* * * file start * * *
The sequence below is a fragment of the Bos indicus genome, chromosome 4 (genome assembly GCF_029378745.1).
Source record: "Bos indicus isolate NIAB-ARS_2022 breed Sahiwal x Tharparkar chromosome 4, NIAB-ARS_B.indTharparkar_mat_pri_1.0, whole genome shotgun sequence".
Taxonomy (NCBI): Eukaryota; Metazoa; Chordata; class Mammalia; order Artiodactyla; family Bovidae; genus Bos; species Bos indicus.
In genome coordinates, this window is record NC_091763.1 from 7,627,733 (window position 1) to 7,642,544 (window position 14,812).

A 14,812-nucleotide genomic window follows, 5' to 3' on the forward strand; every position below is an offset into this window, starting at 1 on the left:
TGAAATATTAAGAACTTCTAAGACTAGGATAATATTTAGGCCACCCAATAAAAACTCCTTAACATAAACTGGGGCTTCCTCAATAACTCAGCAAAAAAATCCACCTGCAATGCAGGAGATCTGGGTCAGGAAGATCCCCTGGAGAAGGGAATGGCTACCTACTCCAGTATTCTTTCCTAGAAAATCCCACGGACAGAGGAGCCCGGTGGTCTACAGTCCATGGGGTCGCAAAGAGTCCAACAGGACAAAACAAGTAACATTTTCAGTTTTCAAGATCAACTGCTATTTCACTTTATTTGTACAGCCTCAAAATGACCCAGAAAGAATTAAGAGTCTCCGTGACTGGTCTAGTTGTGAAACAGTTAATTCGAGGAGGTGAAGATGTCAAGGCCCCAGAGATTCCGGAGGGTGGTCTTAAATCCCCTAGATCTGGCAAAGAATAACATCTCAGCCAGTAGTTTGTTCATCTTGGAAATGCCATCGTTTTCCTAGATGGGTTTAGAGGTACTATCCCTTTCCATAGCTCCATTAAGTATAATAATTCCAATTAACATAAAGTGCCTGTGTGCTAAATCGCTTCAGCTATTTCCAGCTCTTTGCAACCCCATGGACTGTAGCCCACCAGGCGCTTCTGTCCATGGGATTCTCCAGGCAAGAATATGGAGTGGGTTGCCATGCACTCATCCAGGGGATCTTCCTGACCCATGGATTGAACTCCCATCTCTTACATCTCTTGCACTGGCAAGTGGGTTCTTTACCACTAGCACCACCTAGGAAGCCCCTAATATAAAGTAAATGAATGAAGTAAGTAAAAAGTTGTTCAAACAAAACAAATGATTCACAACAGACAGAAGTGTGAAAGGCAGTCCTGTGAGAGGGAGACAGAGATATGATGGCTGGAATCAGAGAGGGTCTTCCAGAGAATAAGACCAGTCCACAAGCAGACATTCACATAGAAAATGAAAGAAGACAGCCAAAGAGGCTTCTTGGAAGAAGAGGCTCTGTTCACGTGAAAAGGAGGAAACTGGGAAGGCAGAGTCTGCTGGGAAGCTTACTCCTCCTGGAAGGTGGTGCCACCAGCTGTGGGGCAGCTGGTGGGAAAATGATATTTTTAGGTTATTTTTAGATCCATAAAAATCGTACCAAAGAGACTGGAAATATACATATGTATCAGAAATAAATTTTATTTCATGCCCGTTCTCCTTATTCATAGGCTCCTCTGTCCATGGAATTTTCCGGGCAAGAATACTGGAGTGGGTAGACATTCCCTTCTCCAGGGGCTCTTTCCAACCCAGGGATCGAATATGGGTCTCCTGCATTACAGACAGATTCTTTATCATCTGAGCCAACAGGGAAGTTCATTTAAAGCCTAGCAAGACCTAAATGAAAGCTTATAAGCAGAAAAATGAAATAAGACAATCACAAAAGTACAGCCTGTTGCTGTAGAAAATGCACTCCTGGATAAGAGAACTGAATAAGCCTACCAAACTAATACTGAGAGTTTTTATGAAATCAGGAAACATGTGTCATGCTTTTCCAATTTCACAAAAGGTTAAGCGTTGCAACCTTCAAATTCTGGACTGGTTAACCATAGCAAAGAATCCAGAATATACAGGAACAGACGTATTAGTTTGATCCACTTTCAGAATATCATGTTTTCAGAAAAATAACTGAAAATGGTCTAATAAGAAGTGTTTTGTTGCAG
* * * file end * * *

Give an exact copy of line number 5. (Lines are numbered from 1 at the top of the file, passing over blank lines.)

A 14,812-nucleotide genomic window follows, 5' to 3' on the forward strand; every position below is an offset into this window, starting at 1 on the left: